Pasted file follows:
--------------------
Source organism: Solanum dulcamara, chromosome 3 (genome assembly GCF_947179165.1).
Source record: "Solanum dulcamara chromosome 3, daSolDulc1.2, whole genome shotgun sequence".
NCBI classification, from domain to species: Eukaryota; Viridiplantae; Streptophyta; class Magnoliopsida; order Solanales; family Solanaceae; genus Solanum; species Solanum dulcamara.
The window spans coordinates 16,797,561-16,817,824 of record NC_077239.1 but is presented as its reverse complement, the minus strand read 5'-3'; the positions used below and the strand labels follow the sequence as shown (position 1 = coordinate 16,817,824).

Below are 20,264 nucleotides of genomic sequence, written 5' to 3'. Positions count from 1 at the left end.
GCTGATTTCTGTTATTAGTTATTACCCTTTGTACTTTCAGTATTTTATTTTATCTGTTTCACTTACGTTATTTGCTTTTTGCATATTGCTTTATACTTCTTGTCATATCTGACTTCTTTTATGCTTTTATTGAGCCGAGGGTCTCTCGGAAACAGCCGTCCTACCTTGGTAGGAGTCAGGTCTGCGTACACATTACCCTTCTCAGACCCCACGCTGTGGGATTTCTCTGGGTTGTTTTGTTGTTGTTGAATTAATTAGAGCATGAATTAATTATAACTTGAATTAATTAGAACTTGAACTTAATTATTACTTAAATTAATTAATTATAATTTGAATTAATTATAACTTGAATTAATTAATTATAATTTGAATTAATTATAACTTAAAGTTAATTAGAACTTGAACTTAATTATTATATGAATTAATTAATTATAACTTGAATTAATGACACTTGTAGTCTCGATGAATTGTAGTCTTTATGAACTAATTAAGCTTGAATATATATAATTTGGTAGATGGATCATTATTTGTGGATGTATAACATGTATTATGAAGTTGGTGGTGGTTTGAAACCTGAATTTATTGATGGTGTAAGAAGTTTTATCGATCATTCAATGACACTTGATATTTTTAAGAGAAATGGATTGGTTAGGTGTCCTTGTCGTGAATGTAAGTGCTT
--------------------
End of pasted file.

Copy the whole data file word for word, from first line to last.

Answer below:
Source organism: Solanum dulcamara, chromosome 3 (genome assembly GCF_947179165.1).
Source record: "Solanum dulcamara chromosome 3, daSolDulc1.2, whole genome shotgun sequence".
NCBI classification, from domain to species: Eukaryota; Viridiplantae; Streptophyta; class Magnoliopsida; order Solanales; family Solanaceae; genus Solanum; species Solanum dulcamara.
The window spans coordinates 16,797,561-16,817,824 of record NC_077239.1 but is presented as its reverse complement, the minus strand read 5'-3'; the positions used below and the strand labels follow the sequence as shown (position 1 = coordinate 16,817,824).

Below are 20,264 nucleotides of genomic sequence, written 5' to 3'. Positions count from 1 at the left end.
GCTGATTTCTGTTATTAGTTATTACCCTTTGTACTTTCAGTATTTTATTTTATCTGTTTCACTTACGTTATTTGCTTTTTGCATATTGCTTTATACTTCTTGTCATATCTGACTTCTTTTATGCTTTTATTGAGCCGAGGGTCTCTCGGAAACAGCCGTCCTACCTTGGTAGGAGTCAGGTCTGCGTACACATTACCCTTCTCAGACCCCACGCTGTGGGATTTCTCTGGGTTGTTTTGTTGTTGTTGAATTAATTAGAGCATGAATTAATTATAACTTGAATTAATTAGAACTTGAACTTAATTATTACTTAAATTAATTAATTATAATTTGAATTAATTATAACTTGAATTAATTAATTATAATTTGAATTAATTATAACTTAAAGTTAATTAGAACTTGAACTTAATTATTATATGAATTAATTAATTATAACTTGAATTAATGACACTTGTAGTCTCGATGAATTGTAGTCTTTATGAACTAATTAAGCTTGAATATATATAATTTGGTAGATGGATCATTATTTGTGGATGTATAACATGTATTATGAAGTTGGTGGTGGTTTGAAACCTGAATTTATTGATGGTGTAAGAAGTTTTATCGATCATTCAATGACACTTGATATTTTTAAGAGAAATGGATTGGTTAGGTGTCCTTGTCGTGAATGTAAGTGCTT